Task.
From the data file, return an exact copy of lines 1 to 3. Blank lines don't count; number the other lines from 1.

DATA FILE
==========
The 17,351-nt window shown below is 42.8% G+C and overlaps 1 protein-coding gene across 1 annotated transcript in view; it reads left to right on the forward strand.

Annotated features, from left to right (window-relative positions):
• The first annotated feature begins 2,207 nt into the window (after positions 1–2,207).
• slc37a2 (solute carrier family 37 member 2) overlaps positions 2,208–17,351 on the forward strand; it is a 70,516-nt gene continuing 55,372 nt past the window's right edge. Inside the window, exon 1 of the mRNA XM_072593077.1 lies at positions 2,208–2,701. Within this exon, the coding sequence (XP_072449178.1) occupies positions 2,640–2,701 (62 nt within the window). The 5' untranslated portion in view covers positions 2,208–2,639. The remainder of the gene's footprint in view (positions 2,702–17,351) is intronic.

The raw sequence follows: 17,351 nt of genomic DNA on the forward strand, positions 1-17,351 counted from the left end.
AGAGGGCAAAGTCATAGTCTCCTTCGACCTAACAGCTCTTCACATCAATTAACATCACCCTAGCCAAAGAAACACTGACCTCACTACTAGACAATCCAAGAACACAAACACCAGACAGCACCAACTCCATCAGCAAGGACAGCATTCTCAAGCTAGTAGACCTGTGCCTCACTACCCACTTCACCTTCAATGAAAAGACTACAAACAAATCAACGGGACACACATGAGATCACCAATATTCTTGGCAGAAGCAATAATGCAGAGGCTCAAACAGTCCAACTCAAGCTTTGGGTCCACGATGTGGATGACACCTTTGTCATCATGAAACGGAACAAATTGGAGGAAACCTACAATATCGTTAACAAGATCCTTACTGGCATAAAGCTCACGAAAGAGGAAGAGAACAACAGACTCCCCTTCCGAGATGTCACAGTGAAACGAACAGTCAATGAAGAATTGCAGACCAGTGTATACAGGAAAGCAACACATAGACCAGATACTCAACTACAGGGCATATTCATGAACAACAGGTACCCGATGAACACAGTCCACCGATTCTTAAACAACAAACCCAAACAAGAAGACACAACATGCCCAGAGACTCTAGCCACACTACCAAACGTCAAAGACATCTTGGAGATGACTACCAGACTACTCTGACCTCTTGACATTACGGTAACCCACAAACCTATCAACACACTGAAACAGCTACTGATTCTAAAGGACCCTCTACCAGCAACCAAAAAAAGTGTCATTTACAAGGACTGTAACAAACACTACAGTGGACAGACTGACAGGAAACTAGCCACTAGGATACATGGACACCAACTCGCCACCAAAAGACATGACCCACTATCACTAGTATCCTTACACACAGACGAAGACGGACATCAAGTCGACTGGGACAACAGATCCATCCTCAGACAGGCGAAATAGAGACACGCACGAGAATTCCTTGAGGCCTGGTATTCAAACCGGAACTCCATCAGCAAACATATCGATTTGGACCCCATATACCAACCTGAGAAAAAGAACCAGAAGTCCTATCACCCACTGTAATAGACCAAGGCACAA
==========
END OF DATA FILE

The 17,351-nt window shown below is 42.8% G+C and overlaps 1 protein-coding gene across 1 annotated transcript in view; it reads left to right on the forward strand.

Annotated features, from left to right (window-relative positions):
• The first annotated feature begins 2,207 nt into the window (after positions 1–2,207).